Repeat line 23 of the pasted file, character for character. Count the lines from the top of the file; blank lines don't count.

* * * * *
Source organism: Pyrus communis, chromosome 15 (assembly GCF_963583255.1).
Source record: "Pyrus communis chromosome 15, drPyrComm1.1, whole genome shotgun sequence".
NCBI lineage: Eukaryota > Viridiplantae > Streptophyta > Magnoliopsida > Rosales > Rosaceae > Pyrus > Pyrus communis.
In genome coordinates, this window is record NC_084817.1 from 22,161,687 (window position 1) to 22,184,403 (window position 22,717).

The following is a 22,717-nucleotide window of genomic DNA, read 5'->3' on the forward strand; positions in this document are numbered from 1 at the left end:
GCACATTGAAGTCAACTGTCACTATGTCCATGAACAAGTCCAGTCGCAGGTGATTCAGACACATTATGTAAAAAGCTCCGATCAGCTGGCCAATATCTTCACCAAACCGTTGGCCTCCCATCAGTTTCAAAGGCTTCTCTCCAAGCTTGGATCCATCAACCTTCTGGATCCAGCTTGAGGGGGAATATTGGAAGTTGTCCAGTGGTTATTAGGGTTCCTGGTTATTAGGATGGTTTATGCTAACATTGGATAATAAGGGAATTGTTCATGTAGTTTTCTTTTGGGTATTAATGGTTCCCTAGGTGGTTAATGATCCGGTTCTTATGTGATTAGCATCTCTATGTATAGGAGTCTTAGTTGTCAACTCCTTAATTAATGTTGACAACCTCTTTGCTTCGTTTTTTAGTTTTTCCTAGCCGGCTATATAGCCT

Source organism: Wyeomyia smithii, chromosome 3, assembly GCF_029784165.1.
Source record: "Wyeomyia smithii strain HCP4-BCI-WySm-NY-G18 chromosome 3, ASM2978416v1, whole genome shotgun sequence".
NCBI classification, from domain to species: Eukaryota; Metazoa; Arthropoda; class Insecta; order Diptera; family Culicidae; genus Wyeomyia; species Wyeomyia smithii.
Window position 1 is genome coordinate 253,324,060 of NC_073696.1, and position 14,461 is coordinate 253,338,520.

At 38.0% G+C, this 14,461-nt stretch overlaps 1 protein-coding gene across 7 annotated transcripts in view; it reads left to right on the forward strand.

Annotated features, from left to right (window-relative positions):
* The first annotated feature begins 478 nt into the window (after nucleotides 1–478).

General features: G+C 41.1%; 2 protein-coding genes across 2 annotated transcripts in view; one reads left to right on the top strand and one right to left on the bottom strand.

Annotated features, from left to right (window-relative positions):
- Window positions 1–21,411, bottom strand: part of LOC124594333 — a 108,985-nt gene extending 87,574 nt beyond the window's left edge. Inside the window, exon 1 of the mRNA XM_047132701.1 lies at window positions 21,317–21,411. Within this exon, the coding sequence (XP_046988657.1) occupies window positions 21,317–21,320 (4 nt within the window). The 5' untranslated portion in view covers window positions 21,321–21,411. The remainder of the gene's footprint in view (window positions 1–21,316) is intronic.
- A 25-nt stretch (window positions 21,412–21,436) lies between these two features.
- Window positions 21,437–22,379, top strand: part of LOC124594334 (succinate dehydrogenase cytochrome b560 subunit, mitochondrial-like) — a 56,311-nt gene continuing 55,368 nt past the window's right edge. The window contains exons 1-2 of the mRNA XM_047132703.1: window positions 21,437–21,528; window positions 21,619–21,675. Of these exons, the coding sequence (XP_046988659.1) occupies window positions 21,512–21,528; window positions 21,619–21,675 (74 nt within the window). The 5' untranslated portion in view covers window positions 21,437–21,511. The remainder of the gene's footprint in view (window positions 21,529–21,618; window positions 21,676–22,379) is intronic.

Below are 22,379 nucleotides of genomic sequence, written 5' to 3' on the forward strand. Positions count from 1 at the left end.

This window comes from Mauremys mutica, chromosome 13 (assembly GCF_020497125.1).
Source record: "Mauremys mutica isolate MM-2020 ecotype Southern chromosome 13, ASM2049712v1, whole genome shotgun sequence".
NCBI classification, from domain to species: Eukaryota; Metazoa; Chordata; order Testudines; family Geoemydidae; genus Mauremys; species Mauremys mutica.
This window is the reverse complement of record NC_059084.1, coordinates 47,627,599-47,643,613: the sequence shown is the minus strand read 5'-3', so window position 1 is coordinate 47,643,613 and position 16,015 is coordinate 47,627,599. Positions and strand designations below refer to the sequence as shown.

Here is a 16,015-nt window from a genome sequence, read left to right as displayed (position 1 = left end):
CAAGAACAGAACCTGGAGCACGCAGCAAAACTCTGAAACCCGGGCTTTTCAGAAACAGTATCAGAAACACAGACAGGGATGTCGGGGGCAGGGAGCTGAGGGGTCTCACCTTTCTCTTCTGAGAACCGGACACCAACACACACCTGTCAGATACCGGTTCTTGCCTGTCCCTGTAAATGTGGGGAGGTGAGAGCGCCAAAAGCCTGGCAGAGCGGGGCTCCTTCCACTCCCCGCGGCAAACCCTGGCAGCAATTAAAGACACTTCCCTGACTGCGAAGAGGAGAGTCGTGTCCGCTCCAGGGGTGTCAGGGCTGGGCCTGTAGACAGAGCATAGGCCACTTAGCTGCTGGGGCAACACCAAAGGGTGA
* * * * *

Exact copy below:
This window is the reverse complement of record NC_059084.1, coordinates 47,627,599-47,643,613: the sequence shown is the minus strand read 5'-3', so window position 1 is coordinate 47,643,613 and position 16,015 is coordinate 47,627,599. Positions and strand designations below refer to the sequence as shown.